SKETCH OF WILLIAM PENGELLY. 117
Thirteen of the thirtj-one beds of lignite which were cut through, and two of the beds of clay, yielded distinguishable plant remains. These were sent to Dr. Oswald Heer, of Switzerland, for examina- tion; and he determined from the collection fifty species, including ferns, conifers, figs, cinnamon trees, an oak, a laurel, vines, an- dromedas, a bilberry, a gardenia, a water lily, and some leguminous plants. Heer referred the group to the Lower Miocene period, but some modification was afterward made in this determination in the light of a fuller knowledge of the Tertiary flora. The deposits and work at Bovey Tracey were the subject of a memoir to the Royal Society by Sir Charles Lyell; and Dr. Heer's account of his work — The Fossil Flora of Bovey Tracey — was published in 1863.
While this investigation was going on, Lyell was preparing the fifth edition of his Manual of Geology. He invited Pengelly to sug- gest corrections to the text, saying that, besides positive mistakes, he would " be glad of any hints and suggestions made freely, which your knowledge of the manner in which beginners are struck may enable you to send us." The criticisms supplied by Mr. Pengelly were adopted by Lyell except where they had already been made un- necessary.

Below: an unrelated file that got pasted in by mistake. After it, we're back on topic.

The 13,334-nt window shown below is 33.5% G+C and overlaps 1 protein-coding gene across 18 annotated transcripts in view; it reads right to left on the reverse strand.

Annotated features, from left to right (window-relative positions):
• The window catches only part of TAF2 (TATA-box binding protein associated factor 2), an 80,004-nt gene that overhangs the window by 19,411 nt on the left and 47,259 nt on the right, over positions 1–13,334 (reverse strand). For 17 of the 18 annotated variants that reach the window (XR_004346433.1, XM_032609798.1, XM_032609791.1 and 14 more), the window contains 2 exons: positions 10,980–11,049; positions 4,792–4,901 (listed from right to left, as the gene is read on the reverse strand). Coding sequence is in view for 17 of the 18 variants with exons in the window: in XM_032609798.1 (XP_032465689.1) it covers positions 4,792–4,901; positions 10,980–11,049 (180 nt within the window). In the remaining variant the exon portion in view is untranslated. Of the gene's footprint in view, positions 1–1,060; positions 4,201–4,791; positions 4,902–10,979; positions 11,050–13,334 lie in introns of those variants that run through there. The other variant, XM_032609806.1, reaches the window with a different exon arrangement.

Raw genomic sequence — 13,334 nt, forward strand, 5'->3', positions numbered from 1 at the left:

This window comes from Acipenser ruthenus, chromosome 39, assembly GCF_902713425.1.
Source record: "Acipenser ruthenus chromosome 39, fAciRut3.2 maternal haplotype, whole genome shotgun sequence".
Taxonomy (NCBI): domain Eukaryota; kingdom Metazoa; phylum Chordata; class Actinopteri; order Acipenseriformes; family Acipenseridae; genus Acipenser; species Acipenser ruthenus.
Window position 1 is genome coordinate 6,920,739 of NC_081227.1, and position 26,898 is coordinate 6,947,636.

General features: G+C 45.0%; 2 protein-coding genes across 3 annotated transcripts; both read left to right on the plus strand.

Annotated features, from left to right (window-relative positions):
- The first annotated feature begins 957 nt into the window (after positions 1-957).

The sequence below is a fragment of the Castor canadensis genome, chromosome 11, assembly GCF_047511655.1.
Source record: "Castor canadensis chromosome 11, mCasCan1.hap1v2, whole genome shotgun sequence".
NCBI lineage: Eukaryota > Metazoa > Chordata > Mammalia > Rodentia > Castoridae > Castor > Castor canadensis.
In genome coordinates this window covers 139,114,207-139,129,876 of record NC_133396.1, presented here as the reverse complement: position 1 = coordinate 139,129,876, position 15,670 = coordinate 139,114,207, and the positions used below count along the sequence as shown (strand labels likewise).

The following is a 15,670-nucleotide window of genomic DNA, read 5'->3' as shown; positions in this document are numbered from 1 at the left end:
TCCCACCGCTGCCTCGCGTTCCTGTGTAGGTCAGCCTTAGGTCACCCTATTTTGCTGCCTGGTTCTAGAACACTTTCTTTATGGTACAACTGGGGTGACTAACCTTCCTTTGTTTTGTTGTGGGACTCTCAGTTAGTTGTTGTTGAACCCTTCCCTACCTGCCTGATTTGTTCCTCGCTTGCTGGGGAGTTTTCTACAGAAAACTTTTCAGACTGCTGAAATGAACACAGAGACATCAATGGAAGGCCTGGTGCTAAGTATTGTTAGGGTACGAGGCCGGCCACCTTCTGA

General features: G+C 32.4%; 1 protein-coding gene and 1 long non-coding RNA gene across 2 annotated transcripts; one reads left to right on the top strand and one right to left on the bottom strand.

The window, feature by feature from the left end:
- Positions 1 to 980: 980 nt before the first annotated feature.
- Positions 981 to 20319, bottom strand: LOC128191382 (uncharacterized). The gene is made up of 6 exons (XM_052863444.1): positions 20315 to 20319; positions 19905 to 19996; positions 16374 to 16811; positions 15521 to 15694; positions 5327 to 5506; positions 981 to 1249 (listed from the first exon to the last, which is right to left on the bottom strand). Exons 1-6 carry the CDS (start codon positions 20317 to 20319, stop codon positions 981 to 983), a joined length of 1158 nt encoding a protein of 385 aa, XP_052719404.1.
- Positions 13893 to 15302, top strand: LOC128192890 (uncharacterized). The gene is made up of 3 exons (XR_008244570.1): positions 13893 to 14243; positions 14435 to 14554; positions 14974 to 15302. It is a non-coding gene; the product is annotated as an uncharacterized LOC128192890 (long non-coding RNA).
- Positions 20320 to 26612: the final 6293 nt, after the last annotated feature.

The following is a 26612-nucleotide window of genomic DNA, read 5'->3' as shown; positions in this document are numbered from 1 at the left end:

On the accidental discovery by workmen, in 1858, of a cavern in AVindmill Hill, overhanging the town of Brixham, Pengelly at once thought of finding what was in it, and what story it might have to tell. He visited the place and applied to the owner for permission to explore it in behalf of the Torquay Natural History Society. But on consultation with Dr. Hugh Falconer it was decided that as that society probably had not means sufficient to bear the expense of the exploration, the Royal and Geographical Societies should be applied to for a grant. This was obtained, and the work was carried on under the superintendence of Professor Prestwich and Mr. Pengelly, on whom, as a resident of the place, the burden substantially fell. The decision to explore the cave was brought about largely by the fact that it was a virgin cave which had been inaccessibly closed during an incalculably long period, the last previous event in its history having been the introduction of a reindeer antler, which was found attached to the upper surface of the stalagmitic floor. It was therefore free from the objection urged against Kent's Cavern that, having been long known and open, it had probably been ransacked again and again. A thorough method of exploration was deter- mined upon, beginning with the examination and removal of the stalagmitic floor; after which the upper bed should be dealt with in a similar manner horizontally throughout the entire length of the cavern, or so far as practicable; then the next lower bed, and so on, till all the deposits had been removed. By this method the general